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  5. "Ich danke euch Jungen."

"Ich danke euch Jungen."

Translation:I thank you boys.

February 16, 2013



needs a comma before Jungen. The boys are being addressed.


How would you say "I thank YOUR boys"?


Yep! "Jungs" is a more colloquial version of "Jungen" that is used just as much as the standard. In some southern areas of the German-speaking world you will hear similar things with "Mädchen" as "Mädels" (though that is far less common overall than "Jungs", which I'm pretty sure is used all over).


I think so....and I guess "jung" means 'young' too but pay attention on the capitalised word.


Yes, "jung" does mean 'young', and in German one can make an adjective into a noun. Some I might make up on the spot: 'The funny one' = "der Lustige". Some of these sorts have been around for a long time and became a natural part of the language, like "der Weise" (the wise one), or "der Junge" (the young one/man).


The English translation needs a comma before boys. I am not sure if that's required in German or not.


In the English, a comma would change the meaning. "I thank you boys" is a different sentence than "I thank you, boys". The first more is like "I thank you all" (or if you're in the US South, "Thanks, y'all!") the second is like "I thank you, Alice".


So... What's the difference? 'I thank you(,) someone' means you thank this someone in both cases, isn't it?


"I thank you boys", the object is "you boys". In "I thank you, boys", the object is the plural you, with a separate clause directing at the boys. Like with "I thank you, Alice", you're saying "I thank you" to, and giving it a sense of endearment and direction and with the clause "Alice". "You boys", "you guys", "you all", "y'all" (Southern US dialect), "yinz" (Western PA area, US dialect), and "youse" (Scots/Austrailian dialect) all make sense as objects (though the latter two are pretty localized). But "you Alice" wouldn't make sense as an object, so you can't say "I thank you Alice" without the comma. As another example, in the English imperative, you could say "Alice, pass the chips", or "Guys, pass the chips", or "You guys, pass the chips". Similarly, it's very common to hear "I thank you all for coming", whereas you'd have to use a clause with commas to say "I thank you, Alice, for coming". You could say either "I thank you boys for coming" (thanking "you boys", like the first example thanks "you all") or "I thank you, boys, for coming" (thanking the plural you, with a clause specifying who "you" are, like the second example).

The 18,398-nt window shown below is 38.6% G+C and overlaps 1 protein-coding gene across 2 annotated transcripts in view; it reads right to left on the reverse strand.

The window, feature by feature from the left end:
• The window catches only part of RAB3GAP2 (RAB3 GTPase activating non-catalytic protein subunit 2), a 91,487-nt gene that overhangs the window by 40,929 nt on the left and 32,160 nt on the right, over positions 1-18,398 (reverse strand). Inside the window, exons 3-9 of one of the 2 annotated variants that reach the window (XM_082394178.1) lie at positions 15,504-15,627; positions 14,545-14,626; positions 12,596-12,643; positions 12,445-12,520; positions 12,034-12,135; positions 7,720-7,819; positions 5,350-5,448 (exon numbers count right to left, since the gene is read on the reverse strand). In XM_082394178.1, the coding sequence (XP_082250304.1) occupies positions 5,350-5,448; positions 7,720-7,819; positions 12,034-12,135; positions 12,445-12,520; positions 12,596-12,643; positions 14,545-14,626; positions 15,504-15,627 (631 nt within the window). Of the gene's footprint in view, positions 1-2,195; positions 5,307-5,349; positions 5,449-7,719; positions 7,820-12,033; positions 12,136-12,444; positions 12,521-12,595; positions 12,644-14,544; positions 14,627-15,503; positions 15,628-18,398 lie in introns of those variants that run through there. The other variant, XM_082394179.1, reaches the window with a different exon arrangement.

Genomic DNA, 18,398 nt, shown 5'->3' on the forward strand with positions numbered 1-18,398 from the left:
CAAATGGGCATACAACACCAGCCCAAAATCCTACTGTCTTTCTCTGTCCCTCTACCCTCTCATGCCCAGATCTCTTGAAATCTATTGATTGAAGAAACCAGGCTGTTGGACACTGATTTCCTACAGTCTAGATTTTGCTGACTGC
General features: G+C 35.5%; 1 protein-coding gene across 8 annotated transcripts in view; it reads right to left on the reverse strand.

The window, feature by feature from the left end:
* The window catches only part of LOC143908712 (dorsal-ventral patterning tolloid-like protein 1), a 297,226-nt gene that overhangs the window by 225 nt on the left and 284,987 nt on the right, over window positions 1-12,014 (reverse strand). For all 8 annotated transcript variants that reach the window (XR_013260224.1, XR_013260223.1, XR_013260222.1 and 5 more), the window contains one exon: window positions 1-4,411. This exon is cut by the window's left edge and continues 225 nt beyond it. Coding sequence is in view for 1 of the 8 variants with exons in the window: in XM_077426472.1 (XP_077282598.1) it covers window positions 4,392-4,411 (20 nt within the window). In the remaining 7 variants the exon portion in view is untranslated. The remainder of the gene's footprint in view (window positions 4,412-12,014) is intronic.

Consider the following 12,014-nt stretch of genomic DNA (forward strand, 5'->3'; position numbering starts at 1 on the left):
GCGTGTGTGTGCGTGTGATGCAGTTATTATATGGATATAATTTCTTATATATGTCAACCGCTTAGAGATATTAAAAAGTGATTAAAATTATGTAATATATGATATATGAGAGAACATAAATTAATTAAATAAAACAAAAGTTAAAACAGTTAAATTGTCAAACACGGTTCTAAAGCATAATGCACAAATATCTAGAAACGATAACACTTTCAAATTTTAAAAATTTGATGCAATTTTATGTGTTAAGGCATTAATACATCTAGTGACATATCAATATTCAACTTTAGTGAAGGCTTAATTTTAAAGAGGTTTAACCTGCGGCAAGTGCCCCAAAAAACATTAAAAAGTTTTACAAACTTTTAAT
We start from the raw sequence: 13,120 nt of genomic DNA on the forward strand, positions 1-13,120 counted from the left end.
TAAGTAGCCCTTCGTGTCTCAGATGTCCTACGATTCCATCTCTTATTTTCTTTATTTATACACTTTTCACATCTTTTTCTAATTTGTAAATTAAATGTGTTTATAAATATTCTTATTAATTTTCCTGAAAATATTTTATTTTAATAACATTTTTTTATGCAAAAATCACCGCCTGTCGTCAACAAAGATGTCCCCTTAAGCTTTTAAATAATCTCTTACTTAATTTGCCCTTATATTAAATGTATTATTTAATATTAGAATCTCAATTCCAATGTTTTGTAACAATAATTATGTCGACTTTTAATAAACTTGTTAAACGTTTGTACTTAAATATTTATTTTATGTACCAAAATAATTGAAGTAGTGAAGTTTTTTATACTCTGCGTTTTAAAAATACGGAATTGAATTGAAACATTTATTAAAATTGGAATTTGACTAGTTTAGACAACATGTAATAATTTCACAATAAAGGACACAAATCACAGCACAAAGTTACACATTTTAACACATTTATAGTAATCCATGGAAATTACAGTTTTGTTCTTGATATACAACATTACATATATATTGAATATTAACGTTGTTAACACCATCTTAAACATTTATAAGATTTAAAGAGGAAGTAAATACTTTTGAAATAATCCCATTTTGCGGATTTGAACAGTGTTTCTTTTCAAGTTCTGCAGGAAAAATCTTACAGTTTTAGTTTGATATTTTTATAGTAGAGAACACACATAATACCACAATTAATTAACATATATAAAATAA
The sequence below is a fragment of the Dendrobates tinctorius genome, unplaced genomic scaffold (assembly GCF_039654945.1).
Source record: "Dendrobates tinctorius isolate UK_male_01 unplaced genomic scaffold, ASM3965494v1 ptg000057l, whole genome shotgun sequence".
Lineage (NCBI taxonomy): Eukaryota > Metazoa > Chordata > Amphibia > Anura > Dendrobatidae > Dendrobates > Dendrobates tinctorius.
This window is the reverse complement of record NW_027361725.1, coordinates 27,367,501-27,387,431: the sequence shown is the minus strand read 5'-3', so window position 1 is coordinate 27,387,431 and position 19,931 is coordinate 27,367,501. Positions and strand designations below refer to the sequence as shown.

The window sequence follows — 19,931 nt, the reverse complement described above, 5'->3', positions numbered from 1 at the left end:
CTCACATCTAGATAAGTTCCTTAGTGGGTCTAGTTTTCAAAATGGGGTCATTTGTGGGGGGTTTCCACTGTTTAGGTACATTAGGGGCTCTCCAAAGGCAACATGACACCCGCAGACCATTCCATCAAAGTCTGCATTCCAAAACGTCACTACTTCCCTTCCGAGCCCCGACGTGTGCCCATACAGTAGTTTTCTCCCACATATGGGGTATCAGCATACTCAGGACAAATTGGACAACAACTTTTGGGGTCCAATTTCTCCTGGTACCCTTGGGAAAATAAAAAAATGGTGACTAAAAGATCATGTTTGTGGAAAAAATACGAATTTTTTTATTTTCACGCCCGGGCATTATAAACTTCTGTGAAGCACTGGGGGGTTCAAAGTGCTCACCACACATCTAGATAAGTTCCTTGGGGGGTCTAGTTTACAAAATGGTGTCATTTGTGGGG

Thanks, I see it now.


you don't make any sense

I thank you, boys = I thank you boys + emphasis; I thank you Alice = incorrect punct.; I thank you, Alice = correct punct.


I thank you GUYS? wouldn't that be correct too?


I have been noticing the frequent use of "y'all" which a is charming southern US expression but it might sound like a false note by a non native of that area. While we're on the subject Duo and others are pretty fond of "guys" in this case it's stricktly slang which doesn't mean wrong only one should know how and when to apply it to avoid appearing overly familiar or even rude. Duo uses "you guys" to show plural but I wonder if we were to employ it in a translation in place of "boys" or "people"etc if it would be accepted. Has anybody tried it?


Might "all you boys" be accepted here to emphasize the informal plural? Kind of like "y'all boys?"


If you're in the south of the USA, then one might do something like "y'all boys", but that would be a pretty limited usage. If I wanted to specify that I'm really thanking all of the boys, not just saying "thanks boys" in general, I'd probably say something like "Ich danke euch alle, Jungs"


I assumed that "Jungen" was akkusativ so I wrote, "I thank the boys for you." That was a wild guess anyway since constructions like "euch Jungen" haven't been covered yet, but a comma between "euch" and "Jungen" would have eliminated any confusion.


Even "I thank the boys for you" does not translate to "euch Jungen." The verb "to thank" ALWAYS takes the dative case. I believe the proper translation of "I thank the boys for you" would be "Ich danke den Jungen fuer dich," where Jungen is still dative.

There's no comma in between euch and Jungen for the same reason that we differentiate in English, "I thank you boys" and "I thank you, boys." Not sure the best way to explain that difference other than one feels slightly more direct than the other?

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